Here I am again (only a week late finally getting this done).
With November fast approaching it’s time to have a look for some ideas for Nanowrimo.
During the year I’ve jotted down a few notes on possible plots and have got a few characters very sketchily sketched out.
While in years past I have pantsed it & still won, my finished novel was such a mess I didn’t even attempt at getting it past 1st draft. This year I want to have something at the end of November that has potential to be half decent and not another saved file left hidden on my hard drive .
However, reading back through my hodgepodge of ideas I’m in a panic as I realise I have NOTHING planned enough and am fast running out of time.
Thankfully our region’s helpful (co) ML has arranged online chat sessions during this month of October (NANOwrimoPREParationMOnth) for us to map out our novels.
We’re studying the seven basic plots , first analysing a popular novel and how it fits into a particular plot structure, and then exploring how we can use the generic plot structure to create our own stories.
As we went through the book, looking for main events which fitted into the generic form, I thought back to the story I had written for last year’s Nanowrimo. As we discussed the adventures and perils faced by Harry Potter and his friends; how each small battle fits into the wider story arc, whilst also preparing the main character Harry for the final big showdown (of this book anyway) against Voldemort, I realised the faults in my own novel. Whereas Harry had to earn his XP, honing his powers and gaining knowledge through the minor setbacks; my main characters stumble through the story by sheer luck and bumbling enthusiasm, never having learnt the skills to allow them to win the final showdown, or earning the right to their end reward.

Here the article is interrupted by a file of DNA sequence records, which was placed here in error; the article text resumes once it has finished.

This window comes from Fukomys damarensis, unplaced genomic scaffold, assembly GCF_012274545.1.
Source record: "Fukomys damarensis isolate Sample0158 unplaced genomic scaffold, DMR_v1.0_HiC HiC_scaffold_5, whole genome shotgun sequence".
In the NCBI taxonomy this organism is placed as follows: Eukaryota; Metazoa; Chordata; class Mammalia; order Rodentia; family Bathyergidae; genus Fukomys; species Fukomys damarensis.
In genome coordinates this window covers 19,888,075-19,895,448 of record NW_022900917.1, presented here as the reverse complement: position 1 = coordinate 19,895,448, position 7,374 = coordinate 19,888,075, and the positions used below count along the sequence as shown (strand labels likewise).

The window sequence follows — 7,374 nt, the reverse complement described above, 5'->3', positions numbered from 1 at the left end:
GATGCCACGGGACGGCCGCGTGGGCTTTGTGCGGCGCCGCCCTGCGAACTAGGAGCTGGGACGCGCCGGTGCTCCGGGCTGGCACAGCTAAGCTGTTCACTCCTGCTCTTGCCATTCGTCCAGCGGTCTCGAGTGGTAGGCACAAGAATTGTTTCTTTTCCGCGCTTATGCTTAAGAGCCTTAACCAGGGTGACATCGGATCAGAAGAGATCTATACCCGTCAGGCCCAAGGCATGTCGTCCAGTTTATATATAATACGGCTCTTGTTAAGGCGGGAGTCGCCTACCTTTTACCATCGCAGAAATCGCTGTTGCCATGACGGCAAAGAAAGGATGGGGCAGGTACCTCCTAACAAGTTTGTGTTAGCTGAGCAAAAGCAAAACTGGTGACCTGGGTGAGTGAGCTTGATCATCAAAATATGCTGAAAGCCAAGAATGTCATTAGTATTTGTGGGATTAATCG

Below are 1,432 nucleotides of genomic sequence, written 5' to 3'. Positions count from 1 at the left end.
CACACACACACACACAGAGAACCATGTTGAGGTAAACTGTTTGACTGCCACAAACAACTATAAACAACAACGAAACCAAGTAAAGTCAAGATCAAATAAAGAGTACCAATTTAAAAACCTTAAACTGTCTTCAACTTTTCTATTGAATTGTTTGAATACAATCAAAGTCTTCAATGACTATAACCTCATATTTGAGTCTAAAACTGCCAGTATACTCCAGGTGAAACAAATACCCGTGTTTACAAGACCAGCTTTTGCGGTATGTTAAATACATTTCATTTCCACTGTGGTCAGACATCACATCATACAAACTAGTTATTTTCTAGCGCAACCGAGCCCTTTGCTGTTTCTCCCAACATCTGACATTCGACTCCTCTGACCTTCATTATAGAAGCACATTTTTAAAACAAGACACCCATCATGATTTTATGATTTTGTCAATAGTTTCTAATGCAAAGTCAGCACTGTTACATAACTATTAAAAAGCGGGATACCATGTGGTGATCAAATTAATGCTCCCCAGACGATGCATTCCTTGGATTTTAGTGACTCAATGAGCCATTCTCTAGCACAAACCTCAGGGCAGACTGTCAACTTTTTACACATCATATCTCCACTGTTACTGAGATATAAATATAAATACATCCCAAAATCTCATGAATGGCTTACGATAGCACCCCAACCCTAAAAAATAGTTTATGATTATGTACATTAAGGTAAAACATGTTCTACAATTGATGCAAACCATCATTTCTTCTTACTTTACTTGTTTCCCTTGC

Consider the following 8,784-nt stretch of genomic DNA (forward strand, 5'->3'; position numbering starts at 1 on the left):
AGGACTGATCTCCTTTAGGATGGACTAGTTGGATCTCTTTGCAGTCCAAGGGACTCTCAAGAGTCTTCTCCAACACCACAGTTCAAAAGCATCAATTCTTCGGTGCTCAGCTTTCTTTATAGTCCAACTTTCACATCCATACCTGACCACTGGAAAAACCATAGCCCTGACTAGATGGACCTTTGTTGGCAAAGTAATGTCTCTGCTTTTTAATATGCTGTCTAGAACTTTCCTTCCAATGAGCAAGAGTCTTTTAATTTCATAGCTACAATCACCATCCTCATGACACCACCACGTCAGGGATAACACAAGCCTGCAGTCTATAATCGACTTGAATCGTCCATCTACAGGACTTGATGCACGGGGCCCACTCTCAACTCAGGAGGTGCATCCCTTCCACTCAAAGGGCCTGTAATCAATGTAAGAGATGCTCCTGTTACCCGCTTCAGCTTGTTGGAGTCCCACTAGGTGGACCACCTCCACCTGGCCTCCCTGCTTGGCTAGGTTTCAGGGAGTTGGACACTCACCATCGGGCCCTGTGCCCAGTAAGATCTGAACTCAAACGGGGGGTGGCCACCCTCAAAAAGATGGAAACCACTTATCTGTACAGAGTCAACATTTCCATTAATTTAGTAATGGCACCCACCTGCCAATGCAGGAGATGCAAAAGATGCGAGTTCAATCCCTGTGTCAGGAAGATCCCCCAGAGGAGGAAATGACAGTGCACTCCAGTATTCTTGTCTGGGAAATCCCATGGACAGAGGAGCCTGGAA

All of my three main characters were the annoying types (apt to run off into the woods alone at night, or go down those creaking stairs into the dark cellar) that end up meeting a gruesome end in many a horror movie. They’re book geeks rather than cheerleaders, but they come off about the same level of stupid; characters that make you root for the monster to get them.
I had created not one, but three ‘Mary Sues’ . Luckily all is not lost, after all it’s only a first draft which I may not bother to rewrite. If I do decide to go back and tackle the triumvirate of badly written book nerds I have some good advice to help me on my quest; 6 ways to save a Mary Sue.
As well as giving me some pointers on how to improve my previous novel, our first story generating session was also a good kick start to ideas for this coming Nanowrimo. I have the seed of an idea based on the ‘Overcoming the Monster’ plot, where the roles are reversed; the ‘hero’ is a monster (vampire is overdone, so some other ghoul) and the ‘monster’ is human (perhaps a priest or necromancer).
A good start to the month. Roll on November.